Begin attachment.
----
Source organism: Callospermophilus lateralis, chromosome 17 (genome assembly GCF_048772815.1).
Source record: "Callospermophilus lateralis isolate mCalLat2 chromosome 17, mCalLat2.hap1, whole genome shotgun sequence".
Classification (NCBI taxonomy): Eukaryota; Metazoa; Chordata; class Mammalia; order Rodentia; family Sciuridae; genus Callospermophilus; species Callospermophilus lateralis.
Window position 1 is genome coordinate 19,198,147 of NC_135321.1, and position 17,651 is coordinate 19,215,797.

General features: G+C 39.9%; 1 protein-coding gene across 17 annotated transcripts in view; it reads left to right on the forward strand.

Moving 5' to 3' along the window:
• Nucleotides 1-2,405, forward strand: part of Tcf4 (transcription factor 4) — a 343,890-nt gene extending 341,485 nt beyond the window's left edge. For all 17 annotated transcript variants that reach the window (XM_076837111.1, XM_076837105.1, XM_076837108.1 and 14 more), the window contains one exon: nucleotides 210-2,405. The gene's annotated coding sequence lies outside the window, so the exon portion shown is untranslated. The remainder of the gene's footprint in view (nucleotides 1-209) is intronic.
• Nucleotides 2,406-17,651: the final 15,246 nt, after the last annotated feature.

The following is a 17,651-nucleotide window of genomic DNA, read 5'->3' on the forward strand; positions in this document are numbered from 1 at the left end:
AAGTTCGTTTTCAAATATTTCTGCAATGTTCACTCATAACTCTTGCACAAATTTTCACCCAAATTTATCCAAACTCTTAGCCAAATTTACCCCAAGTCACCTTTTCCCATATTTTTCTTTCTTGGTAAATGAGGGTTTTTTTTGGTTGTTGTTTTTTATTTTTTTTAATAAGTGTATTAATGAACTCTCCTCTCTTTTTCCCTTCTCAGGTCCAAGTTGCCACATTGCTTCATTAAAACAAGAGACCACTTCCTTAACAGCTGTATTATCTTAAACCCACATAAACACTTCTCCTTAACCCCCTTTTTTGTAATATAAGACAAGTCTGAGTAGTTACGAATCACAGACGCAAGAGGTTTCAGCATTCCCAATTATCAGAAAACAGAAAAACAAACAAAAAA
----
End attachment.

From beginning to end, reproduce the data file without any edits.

Source organism: Callospermophilus lateralis, chromosome 17 (genome assembly GCF_048772815.1).
Source record: "Callospermophilus lateralis isolate mCalLat2 chromosome 17, mCalLat2.hap1, whole genome shotgun sequence".
Classification (NCBI taxonomy): Eukaryota; Metazoa; Chordata; class Mammalia; order Rodentia; family Sciuridae; genus Callospermophilus; species Callospermophilus lateralis.
Window position 1 is genome coordinate 19,198,147 of NC_135321.1, and position 17,651 is coordinate 19,215,797.

General features: G+C 39.9%; 1 protein-coding gene across 17 annotated transcripts in view; it reads left to right on the forward strand.

Moving 5' to 3' along the window:
• Nucleotides 1-2,405, forward strand: part of Tcf4 (transcription factor 4) — a 343,890-nt gene extending 341,485 nt beyond the window's left edge. For all 17 annotated transcript variants that reach the window (XM_076837111.1, XM_076837105.1, XM_076837108.1 and 14 more), the window contains one exon: nucleotides 210-2,405. The gene's annotated coding sequence lies outside the window, so the exon portion shown is untranslated. The remainder of the gene's footprint in view (nucleotides 1-209) is intronic.
• Nucleotides 2,406-17,651: the final 15,246 nt, after the last annotated feature.

The following is a 17,651-nucleotide window of genomic DNA, read 5'->3' on the forward strand; positions in this document are numbered from 1 at the left end:
AAGTTCGTTTTCAAATATTTCTGCAATGTTCACTCATAACTCTTGCACAAATTTTCACCCAAATTTATCCAAACTCTTAGCCAAATTTACCCCAAGTCACCTTTTCCCATATTTTTCTTTCTTGGTAAATGAGGGTTTTTTTTGGTTGTTGTTTTTTATTTTTTTTAATAAGTGTATTAATGAACTCTCCTCTCTTTTTCCCTTCTCAGGTCCAAGTTGCCACATTGCTTCATTAAAACAAGAGACCACTTCCTTAACAGCTGTATTATCTTAAACCCACATAAACACTTCTCCTTAACCCCCTTTTTTGTAATATAAGACAAGTCTGAGTAGTTACGAATCACAGACGCAAGAGGTTTCAGCATTCCCAATTATCAGAAAACAGAAAAACAAACAAAAAA